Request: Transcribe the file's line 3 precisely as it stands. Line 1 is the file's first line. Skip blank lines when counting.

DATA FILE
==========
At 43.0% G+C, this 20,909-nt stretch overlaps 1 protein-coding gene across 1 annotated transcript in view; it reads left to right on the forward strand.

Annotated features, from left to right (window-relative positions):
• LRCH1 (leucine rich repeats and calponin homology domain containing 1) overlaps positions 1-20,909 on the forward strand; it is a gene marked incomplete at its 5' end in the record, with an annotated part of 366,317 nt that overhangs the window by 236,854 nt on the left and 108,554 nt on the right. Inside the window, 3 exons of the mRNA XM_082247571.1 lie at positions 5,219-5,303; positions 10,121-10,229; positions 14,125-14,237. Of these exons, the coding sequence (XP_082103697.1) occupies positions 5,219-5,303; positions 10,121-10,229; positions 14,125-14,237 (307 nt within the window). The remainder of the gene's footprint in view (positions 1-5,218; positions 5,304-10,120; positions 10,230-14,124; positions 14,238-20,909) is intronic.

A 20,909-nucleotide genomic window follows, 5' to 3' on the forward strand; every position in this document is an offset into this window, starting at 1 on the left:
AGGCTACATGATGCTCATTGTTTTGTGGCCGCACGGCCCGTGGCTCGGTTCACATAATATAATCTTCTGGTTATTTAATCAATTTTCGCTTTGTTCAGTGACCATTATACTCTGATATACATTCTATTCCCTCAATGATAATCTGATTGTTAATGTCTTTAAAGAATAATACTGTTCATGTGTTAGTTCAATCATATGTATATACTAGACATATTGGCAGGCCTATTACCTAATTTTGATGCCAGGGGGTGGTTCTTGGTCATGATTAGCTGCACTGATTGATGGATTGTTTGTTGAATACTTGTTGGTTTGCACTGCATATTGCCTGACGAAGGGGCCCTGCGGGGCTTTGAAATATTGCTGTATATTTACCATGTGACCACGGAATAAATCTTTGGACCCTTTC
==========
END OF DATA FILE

• LRCH1 (leucine rich repeats and calponin homology domain containing 1) overlaps positions 1-20,909 on the forward strand; it is a gene marked incomplete at its 5' end in the record, with an annotated part of 366,317 nt that overhangs the window by 236,854 nt on the left and 108,554 nt on the right. Inside the window, 3 exons of the mRNA XM_082247571.1 lie at positions 5,219-5,303; positions 10,121-10,229; positions 14,125-14,237. Of these exons, the coding sequence (XP_082103697.1) occupies positions 5,219-5,303; positions 10,121-10,229; positions 14,125-14,237 (307 nt within the window). The remainder of the gene's footprint in view (positions 1-5,218; positions 5,304-10,120; positions 10,230-14,124; positions 14,238-20,909) is intronic.